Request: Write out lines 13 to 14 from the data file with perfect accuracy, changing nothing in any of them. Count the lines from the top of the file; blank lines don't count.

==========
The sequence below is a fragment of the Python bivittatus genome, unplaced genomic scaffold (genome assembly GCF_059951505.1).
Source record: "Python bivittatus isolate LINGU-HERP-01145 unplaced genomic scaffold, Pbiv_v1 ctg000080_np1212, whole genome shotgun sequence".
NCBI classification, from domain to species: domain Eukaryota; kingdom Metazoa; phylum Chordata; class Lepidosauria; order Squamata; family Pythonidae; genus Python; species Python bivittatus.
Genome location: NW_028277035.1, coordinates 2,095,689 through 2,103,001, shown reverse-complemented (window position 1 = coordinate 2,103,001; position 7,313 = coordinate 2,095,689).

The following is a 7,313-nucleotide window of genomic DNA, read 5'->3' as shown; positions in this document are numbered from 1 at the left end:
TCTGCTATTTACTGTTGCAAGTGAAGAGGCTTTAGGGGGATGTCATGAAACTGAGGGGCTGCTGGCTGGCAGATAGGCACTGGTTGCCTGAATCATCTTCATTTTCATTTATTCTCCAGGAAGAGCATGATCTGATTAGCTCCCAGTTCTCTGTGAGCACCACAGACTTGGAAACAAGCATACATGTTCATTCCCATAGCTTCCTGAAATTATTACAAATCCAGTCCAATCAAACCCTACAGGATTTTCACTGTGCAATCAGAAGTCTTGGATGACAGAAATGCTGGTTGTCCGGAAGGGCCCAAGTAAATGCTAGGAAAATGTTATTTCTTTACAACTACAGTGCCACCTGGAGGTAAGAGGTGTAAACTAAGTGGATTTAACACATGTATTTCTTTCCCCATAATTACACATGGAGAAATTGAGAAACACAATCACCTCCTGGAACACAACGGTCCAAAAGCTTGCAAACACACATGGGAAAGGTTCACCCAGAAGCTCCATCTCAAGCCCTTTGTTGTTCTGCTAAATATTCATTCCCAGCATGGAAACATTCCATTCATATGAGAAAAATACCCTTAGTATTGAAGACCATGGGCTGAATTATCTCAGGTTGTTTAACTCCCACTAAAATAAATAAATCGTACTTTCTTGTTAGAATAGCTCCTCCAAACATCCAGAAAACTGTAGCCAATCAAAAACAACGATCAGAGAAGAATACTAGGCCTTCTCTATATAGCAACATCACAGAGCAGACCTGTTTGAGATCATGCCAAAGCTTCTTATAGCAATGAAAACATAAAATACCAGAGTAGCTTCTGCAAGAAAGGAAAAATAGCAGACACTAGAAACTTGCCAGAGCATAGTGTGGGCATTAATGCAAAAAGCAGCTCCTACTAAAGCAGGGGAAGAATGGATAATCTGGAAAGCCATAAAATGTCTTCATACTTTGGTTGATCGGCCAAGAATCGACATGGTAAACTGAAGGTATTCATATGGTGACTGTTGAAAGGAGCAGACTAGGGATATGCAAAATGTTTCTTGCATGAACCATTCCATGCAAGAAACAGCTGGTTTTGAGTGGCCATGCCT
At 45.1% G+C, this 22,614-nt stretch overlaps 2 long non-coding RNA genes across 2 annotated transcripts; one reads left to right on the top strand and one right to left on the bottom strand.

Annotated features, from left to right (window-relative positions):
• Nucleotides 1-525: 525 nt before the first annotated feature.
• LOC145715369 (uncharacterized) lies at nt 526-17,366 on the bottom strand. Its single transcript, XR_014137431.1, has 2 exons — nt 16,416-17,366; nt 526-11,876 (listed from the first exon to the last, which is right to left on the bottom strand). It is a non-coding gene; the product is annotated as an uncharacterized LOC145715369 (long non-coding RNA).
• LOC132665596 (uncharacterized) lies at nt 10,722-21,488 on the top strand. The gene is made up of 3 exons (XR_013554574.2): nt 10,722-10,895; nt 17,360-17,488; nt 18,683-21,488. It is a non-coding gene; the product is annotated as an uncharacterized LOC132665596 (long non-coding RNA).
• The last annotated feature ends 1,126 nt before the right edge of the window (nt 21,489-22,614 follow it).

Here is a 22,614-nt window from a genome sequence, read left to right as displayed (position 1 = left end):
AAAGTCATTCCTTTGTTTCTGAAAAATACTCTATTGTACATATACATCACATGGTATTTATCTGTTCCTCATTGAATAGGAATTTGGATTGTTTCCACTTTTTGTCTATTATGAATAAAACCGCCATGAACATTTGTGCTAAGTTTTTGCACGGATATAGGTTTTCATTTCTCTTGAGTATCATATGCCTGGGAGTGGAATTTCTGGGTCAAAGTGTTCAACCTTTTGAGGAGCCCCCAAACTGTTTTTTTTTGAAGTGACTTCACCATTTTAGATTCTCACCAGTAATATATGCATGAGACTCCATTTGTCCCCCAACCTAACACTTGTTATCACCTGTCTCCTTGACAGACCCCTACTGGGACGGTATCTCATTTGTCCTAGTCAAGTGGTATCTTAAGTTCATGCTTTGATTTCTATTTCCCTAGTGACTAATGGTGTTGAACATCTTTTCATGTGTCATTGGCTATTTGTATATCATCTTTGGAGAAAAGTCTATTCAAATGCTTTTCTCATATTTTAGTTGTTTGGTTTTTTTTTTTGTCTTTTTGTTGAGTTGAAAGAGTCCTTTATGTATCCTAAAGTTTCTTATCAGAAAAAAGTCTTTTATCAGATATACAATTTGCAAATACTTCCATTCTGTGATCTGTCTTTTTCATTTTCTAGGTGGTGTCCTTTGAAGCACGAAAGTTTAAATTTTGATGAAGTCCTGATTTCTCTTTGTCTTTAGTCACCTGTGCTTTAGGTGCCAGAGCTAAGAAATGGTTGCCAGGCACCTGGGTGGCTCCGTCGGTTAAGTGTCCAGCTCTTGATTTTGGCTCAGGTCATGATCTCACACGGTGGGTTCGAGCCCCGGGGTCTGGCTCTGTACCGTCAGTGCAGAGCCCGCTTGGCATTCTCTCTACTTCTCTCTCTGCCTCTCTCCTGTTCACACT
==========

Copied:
Here is a 22,614-nt window from a genome sequence, read left to right as displayed (position 1 = left end):
AAAGTCATTCCTTTGTTTCTGAAAAATACTCTATTGTACATATACATCACATGGTATTTATCTGTTCCTCATTGAATAGGAATTTGGATTGTTTCCACTTTTTGTCTATTATGAATAAAACCGCCATGAACATTTGTGCTAAGTTTTTGCACGGATATAGGTTTTCATTTCTCTTGAGTATCATATGCCTGGGAGTGGAATTTCTGGGTCAAAGTGTTCAACCTTTTGAGGAGCCCCCAAACTGTTTTTTTTTGAAGTGACTTCACCATTTTAGATTCTCACCAGTAATATATGCATGAGACTCCATTTGTCCCCCAACCTAACACTTGTTATCACCTGTCTCCTTGACAGACCCCTACTGGGACGGTATCTCATTTGTCCTAGTCAAGTGGTATCTTAAGTTCATGCTTTGATTTCTATTTCCCTAGTGACTAATGGTGTTGAACATCTTTTCATGTGTCATTGGCTATTTGTATATCATCTTTGGAGAAAAGTCTATTCAAATGCTTTTCTCATATTTTAGTTGTTTGGTTTTTTTTTTTGTCTTTTTGTTGAGTTGAAAGAGTCCTTTATGTATCCTAAAGTTTCTTATCAGAAAAAAGTCTTTTATCAGATATACAATTTGCAAATACTTCCATTCTGTGATCTGTCTTTTTCATTTTCTAGGTGGTGTCCTTTGAAGCACGAAAGTTTAAATTTTGATGAAGTCCTGATTTCTCTTTGTCTTTAGTCACCTGTGCTTTAGGTGCCAGAGCTAAGAAATGGTTGCCAGGCACCTGGGTGGCTCCGTCGGTTAAGTGTCCAGCTCTTGATTTTGGCTCAGGTCATGATCTCACACGGTGGGTTCGAGCCCCGGGGTCTGGCTCTGTACCGTCAGTGCAGAGCCCGCTTGGCATTCTCTCTACTTCTCTCTCTGCCTCTCTCCTGTTCACACT